One interesting note about linear progression – it doesn’t have to be forward.  One of my favorite movies, Memento, progresses backwards.  It starts at the end and, instead of leading up to a climax, it works backward and explains how the main character got to where he was at the beginning.  It takes a few scenes before you realize what’s going on, but due to the really strange story line and a very unique flaw with the main character it works and it’s fascinating to see how everything is developed.

In summary…memories and flashbacks can be very useful tools in character and plot development.  But you should be careful to not overdo it.  Too many can disrupt the flow of the story and can be confusing.  Also consider using a linear progression, even with your flashbacks.  Life happens that way.  Time marches on, as they say.  Perhaps for that reason, it’s easier to follow a plot that has a linear progression.

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Plot Development – MP, SP1, and SP2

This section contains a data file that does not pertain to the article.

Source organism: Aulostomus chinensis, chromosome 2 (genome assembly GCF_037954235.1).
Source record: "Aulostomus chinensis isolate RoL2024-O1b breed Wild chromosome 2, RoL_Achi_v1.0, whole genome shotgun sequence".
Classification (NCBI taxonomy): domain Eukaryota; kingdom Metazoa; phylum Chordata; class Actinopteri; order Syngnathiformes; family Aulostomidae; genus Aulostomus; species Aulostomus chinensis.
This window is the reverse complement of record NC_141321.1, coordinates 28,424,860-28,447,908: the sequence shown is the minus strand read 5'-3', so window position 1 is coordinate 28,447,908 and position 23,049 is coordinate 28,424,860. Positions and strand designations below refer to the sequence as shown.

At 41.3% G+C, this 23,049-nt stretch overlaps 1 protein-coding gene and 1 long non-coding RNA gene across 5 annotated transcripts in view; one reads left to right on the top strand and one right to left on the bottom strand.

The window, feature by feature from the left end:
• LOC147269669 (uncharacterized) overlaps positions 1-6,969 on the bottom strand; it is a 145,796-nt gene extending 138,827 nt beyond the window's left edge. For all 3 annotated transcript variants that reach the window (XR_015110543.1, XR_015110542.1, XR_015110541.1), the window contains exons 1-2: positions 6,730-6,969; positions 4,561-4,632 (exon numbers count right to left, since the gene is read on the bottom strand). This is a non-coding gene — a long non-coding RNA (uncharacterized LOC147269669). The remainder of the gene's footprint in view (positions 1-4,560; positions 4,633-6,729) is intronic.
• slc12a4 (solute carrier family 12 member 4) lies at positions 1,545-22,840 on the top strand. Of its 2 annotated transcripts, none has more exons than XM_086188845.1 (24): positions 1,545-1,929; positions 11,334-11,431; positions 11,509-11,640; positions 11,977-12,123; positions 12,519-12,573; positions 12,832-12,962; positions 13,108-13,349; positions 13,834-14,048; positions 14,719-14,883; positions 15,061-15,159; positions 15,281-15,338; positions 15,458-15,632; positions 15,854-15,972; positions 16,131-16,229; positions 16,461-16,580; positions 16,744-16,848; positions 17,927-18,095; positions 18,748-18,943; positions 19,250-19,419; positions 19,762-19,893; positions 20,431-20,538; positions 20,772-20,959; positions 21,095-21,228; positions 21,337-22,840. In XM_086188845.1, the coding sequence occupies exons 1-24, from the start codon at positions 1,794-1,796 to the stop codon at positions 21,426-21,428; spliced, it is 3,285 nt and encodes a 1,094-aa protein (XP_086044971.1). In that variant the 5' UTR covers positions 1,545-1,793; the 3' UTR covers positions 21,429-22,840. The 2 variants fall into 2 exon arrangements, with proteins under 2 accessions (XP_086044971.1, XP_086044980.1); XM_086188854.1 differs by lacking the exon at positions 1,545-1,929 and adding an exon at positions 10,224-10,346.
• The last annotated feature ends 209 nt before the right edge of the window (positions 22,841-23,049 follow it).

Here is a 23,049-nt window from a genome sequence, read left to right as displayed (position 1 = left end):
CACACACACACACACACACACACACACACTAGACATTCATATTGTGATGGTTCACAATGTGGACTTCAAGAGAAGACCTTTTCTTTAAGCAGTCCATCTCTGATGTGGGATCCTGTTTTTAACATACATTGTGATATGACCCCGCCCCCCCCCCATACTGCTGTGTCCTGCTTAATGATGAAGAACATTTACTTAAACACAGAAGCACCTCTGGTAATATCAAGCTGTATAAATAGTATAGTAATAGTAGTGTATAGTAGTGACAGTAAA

Have you ever considered how the plots were constructed in your favorite novels?  Do you look for formulas or plot structure in the novels you read?  If you’re a writer, do you diagram your plots so you know when to focus on the main plot, character development, or your subplots?

I think most authors say they don’t use a formula or plan their plots out in too much detail.  They say things like it’s too restrictive, limits creativity, even takes the fun out of writing.  If it becomes overly structured it’s too much like writing a term paper or a book report instead of a novel.

Well, this may or may not be true.  That probably depends on the writer’s personality, experience, talent, and so forth.  One thing is for sure – the authors who churn out one novel after another have a structure they follow.  It may be subconscious, but it’s there nonetheless.  You can prove this by diagramming their novels.  They follow a pattern that moves from main plot to subplots, back and forth, in such a way that you don’t get lost or forget what’s going on.  The experienced writers just kind of know to do this and don’t need to diagram it.  But the beginner or novice generally needs help keeping everything running smoothly.  The good news is that it’s really easy to do and if you keep it on a high level it won’t limit your creativity.  Let’s look at some numbers to illustrate the point.